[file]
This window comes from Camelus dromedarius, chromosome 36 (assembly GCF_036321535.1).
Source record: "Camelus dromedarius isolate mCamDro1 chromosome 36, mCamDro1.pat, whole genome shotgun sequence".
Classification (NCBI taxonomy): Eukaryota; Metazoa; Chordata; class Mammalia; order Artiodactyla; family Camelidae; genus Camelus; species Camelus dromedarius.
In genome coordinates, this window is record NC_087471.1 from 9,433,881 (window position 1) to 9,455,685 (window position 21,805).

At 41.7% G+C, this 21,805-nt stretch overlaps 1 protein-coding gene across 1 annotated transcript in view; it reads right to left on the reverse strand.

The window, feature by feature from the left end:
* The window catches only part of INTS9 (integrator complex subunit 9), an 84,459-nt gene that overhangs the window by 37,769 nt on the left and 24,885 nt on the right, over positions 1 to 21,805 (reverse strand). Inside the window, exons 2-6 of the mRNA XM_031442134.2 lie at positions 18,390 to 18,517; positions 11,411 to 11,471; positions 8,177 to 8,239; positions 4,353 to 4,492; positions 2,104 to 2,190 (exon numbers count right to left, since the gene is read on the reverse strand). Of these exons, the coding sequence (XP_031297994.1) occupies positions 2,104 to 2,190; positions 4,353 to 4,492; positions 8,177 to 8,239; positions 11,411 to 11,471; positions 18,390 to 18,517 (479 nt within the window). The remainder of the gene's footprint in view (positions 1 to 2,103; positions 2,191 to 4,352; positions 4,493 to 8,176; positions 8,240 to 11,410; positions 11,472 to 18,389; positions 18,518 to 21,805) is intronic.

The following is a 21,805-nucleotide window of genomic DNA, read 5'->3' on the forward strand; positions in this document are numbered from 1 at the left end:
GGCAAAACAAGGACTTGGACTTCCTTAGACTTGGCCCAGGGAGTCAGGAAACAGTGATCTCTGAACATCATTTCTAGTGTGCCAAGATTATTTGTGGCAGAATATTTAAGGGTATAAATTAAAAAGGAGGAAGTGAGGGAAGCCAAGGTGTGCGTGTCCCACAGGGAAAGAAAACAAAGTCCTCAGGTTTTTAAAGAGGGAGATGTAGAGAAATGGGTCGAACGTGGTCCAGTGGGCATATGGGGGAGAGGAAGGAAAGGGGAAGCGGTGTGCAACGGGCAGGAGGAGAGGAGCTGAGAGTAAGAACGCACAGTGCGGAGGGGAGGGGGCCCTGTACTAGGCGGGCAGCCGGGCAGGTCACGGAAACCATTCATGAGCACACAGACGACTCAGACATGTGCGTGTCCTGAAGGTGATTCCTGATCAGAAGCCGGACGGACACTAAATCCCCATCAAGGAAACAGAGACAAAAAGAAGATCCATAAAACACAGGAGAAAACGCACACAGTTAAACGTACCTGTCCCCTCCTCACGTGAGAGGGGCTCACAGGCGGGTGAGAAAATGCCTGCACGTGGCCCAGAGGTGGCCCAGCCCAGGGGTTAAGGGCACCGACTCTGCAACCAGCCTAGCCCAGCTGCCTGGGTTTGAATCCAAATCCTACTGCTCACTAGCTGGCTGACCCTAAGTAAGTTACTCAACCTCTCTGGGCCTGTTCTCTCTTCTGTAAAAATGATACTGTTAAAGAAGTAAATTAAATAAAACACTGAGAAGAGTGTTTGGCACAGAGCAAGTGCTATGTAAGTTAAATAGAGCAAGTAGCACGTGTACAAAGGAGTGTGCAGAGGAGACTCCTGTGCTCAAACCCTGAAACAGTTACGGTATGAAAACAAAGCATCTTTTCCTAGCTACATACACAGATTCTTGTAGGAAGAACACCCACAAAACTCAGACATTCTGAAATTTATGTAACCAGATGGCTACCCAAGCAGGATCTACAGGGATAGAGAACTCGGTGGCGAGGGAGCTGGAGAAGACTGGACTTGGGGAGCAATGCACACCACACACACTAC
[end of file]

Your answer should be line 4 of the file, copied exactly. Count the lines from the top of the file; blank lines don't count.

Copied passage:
In genome coordinates, this window is record NC_087471.1 from 9,433,881 (window position 1) to 9,455,685 (window position 21,805).